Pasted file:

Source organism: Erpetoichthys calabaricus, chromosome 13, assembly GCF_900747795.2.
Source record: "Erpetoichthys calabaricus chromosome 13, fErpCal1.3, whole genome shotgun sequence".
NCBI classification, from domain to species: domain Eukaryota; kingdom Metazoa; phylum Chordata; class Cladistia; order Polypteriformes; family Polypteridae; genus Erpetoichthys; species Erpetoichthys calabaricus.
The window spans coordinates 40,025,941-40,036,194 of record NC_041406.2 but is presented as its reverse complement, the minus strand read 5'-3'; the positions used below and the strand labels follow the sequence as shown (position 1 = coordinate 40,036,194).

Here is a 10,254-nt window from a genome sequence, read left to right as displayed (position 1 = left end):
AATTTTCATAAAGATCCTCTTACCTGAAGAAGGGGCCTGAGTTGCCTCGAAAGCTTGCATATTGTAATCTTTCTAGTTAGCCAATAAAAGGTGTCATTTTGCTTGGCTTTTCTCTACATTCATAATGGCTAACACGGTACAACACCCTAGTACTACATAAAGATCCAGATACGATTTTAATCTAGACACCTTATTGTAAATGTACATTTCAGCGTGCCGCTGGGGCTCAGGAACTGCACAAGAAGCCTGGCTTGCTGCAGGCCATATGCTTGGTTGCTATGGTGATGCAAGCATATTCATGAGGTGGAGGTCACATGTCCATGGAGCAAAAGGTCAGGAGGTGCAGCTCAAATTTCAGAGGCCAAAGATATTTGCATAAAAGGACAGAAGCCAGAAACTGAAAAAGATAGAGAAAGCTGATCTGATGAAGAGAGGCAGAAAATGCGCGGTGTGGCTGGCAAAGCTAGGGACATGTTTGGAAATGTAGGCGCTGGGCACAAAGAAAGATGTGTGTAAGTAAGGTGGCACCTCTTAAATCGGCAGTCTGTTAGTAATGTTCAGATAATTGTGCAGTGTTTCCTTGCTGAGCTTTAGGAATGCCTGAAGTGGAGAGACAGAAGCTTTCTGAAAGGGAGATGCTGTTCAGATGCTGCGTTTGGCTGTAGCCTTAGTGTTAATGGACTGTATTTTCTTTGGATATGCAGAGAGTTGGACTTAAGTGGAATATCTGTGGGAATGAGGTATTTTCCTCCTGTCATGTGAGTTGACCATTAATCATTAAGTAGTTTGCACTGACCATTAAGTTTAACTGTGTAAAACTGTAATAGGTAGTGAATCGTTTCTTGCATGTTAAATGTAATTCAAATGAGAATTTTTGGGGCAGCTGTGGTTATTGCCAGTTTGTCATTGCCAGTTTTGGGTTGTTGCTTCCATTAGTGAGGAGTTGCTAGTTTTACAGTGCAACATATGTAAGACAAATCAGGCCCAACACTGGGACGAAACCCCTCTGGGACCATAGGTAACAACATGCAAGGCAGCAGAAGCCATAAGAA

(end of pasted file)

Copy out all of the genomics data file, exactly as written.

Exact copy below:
Source organism: Erpetoichthys calabaricus, chromosome 13, assembly GCF_900747795.2.
Source record: "Erpetoichthys calabaricus chromosome 13, fErpCal1.3, whole genome shotgun sequence".
NCBI classification, from domain to species: domain Eukaryota; kingdom Metazoa; phylum Chordata; class Cladistia; order Polypteriformes; family Polypteridae; genus Erpetoichthys; species Erpetoichthys calabaricus.
The window spans coordinates 40,025,941-40,036,194 of record NC_041406.2 but is presented as its reverse complement, the minus strand read 5'-3'; the positions used below and the strand labels follow the sequence as shown (position 1 = coordinate 40,036,194).

Here is a 10,254-nt window from a genome sequence, read left to right as displayed (position 1 = left end):
AATTTTCATAAAGATCCTCTTACCTGAAGAAGGGGCCTGAGTTGCCTCGAAAGCTTGCATATTGTAATCTTTCTAGTTAGCCAATAAAAGGTGTCATTTTGCTTGGCTTTTCTCTACATTCATAATGGCTAACACGGTACAACACCCTAGTACTACATAAAGATCCAGATACGATTTTAATCTAGACACCTTATTGTAAATGTACATTTCAGCGTGCCGCTGGGGCTCAGGAACTGCACAAGAAGCCTGGCTTGCTGCAGGCCATATGCTTGGTTGCTATGGTGATGCAAGCATATTCATGAGGTGGAGGTCACATGTCCATGGAGCAAAAGGTCAGGAGGTGCAGCTCAAATTTCAGAGGCCAAAGATATTTGCATAAAAGGACAGAAGCCAGAAACTGAAAAAGATAGAGAAAGCTGATCTGATGAAGAGAGGCAGAAAATGCGCGGTGTGGCTGGCAAAGCTAGGGACATGTTTGGAAATGTAGGCGCTGGGCACAAAGAAAGATGTGTGTAAGTAAGGTGGCACCTCTTAAATCGGCAGTCTGTTAGTAATGTTCAGATAATTGTGCAGTGTTTCCTTGCTGAGCTTTAGGAATGCCTGAAGTGGAGAGACAGAAGCTTTCTGAAAGGGAGATGCTGTTCAGATGCTGCGTTTGGCTGTAGCCTTAGTGTTAATGGACTGTATTTTCTTTGGATATGCAGAGAGTTGGACTTAAGTGGAATATCTGTGGGAATGAGGTATTTTCCTCCTGTCATGTGAGTTGACCATTAATCATTAAGTAGTTTGCACTGACCATTAAGTTTAACTGTGTAAAACTGTAATAGGTAGTGAATCGTTTCTTGCATGTTAAATGTAATTCAAATGAGAATTTTTGGGGCAGCTGTGGTTATTGCCAGTTTGTCATTGCCAGTTTTGGGTTGTTGCTTCCATTAGTGAGGAGTTGCTAGTTTTACAGTGCAACATATGTAAGACAAATCAGGCCCAACACTGGGACGAAACCCCTCTGGGACCATAGGTAACAACATGCAAGGCAGCAGAAGCCATAAGAA